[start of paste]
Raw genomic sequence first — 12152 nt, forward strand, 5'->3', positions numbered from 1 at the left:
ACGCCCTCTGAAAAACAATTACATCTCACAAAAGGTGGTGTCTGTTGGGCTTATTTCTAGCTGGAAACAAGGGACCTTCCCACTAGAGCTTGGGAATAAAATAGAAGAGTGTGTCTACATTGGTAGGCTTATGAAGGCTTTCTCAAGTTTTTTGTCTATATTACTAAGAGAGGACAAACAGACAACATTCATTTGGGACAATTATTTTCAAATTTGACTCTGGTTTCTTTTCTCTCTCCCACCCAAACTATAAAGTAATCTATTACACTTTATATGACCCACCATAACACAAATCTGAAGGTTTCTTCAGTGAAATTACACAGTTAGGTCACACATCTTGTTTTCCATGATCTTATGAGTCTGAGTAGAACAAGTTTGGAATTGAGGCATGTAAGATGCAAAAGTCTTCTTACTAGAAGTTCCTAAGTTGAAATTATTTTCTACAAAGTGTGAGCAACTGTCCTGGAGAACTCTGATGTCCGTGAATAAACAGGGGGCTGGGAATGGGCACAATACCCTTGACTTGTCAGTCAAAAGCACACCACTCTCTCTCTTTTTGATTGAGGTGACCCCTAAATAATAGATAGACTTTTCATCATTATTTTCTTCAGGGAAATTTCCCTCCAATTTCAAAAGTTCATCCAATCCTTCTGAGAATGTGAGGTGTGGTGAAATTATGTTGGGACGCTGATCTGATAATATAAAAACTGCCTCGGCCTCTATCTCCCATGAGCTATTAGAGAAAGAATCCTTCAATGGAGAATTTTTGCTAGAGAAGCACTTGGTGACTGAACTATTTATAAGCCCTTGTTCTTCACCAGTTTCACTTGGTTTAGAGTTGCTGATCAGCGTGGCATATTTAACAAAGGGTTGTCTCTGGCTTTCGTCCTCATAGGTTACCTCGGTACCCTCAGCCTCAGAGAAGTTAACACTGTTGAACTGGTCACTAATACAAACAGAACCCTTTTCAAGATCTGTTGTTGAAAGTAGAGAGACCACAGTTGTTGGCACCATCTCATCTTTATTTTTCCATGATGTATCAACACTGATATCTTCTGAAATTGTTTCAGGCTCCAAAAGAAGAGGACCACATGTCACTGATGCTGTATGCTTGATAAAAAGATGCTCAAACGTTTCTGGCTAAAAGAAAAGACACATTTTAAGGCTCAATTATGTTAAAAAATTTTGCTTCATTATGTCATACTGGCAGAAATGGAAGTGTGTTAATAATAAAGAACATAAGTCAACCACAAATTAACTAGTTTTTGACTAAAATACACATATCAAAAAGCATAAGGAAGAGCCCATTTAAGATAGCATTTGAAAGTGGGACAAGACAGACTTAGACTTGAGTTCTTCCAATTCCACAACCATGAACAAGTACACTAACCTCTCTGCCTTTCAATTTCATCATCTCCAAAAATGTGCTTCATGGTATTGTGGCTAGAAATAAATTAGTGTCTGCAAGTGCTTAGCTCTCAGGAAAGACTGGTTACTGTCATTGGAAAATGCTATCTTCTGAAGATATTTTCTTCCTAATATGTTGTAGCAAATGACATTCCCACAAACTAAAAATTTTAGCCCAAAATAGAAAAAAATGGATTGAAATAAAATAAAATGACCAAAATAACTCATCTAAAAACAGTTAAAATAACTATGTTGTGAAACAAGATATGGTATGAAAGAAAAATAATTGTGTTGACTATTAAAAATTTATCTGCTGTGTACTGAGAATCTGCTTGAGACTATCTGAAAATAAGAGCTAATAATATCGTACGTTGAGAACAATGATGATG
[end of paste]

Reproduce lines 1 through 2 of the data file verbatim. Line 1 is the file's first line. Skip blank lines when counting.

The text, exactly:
Raw genomic sequence first — 12152 nt, forward strand, 5'->3', positions numbered from 1 at the left:
ACGCCCTCTGAAAAACAATTACATCTCACAAAAGGTGGTGTCTGTTGGGCTTATTTCTAGCTGGAAACAAGGGACCTTCCCACTAGAGCTTGGGAATAAAATAGAAGAGTGTGTCTACATTGGTAGGCTTATGAAGGCTTTCTCAAGTTTTTTGTCTATATTACTAAGAGAGGACAAACAGACAACATTCATTTGGGACAATTATTTTCAAATTTGACTCTGGTTTCTTTTCTCTCTCCCACCCAAACTATAAAGTAATCTATTACACTTTATATGACCCACCATAACACAAATCTGAAGGTTTCTTCAGTGAAATTACACAGTTAGGTCACACATCTTGTTTTCCATGATCTTATGAGTCTGAGTAGAACAAGTTTGGAATTGAGGCATGTAAGATGCAAAAGTCTTCTTACTAGAAGTTCCTAAGTTGAAATTATTTTCTACAAAGTGTGAGCAACTGTCCTGGAGAACTCTGATGTCCGTGAATAAACAGGGGGCTGGGAATGGGCACAATACCCTTGACTTGTCAGTCAAAAGCACACCACTCTCTCTCTTTTTGATTGAGGTGACCCCTAAATAATAGATAGACTTTTCATCATTATTTTCTTCAGGGAAATTTCCCTCCAATTTCAAAAGTTCATCCAATCCTTCTGAGAATGTGAGGTGTGGTGAAATTATGTTGGGACGCTGATCTGATAATATAAAAACTGCCTCGGCCTCTATCTCCCATGAGCTATTAGAGAAAGAATCCTTCAATGGAGAATTTTTGCTAGAGAAGCACTTGGTGACTGAACTATTTATAAGCCCTTGTTCTTCACCAGTTTCACTTGGTTTAGAGTTGCTGATCAGCGTGGCATATTTAACAAAGGGTTGTCTCTGGCTTTCGTCCTCATAGGTTACCTCGGTACCCTCAGCCTCAGAGAAGTTAACACTGTTGAACTGGTCACTAATACAAACAGAACCCTTTTCAAGATCTGTTGTTGAAAGTAGAGAGACCACAGTTGTTGGCACCATCTCATCTTTATTTTTCCATGATGTATCAACACTGATATCTTCTGAAATTGTTTCAGGCTCCAAAAGAAGAGGACCACATGTCACTGATGCTGTATGCTTGATAAAAAGATGCTCAAACGTTTCTGGCTAAAAGAAAAGACACATTTTAAGGCTCAATTATGTTAAAAAATTTTGCTTCATTATGTCATACTGGCAGAAATGGAAGTGTGTTAATAATAAAGAACATAAGTCAACCACAAATTAACTAGTTTTTGACTAAAATACACATATCAAAAAGCATAAGGAAGAGCCCATTTAAGATAGCATTTGAAAGTGGGACAAGACAGACTTAGACTTGAGTTCTTCCAATTCCACAACCATGAACAAGTACACTAACCTCTCTGCCTTTCAATTTCATCATCTCCAAAAATGTGCTTCATGGTATTGTGGCTAGAAATAAATTAGTGTCTGCAAGTGCTTAGCTCTCAGGAAAGACTGGTTACTGTCATTGGAAAATGCTATCTTCTGAAGATATTTTCTTCCTAATATGTTGTAGCAAATGACATTCCCACAAACTAAAAATTTTAGCCCAAAATAGAAAAAAATGGATTGAAATAAAATAAAATGACCAAAATAACTCATCTAAAAACAGTTAAAATAACTATGTTGTGAAACAAGATATGGTATGAAAGAAAAATAATTGTGTTGACTATTAAAAATTTATCTGCTGTGTACTGAGAATCTGCTTGAGACTATCTGAAAATAAGAGCTAATAATATCGTACGTTGAGAACAATGATGATG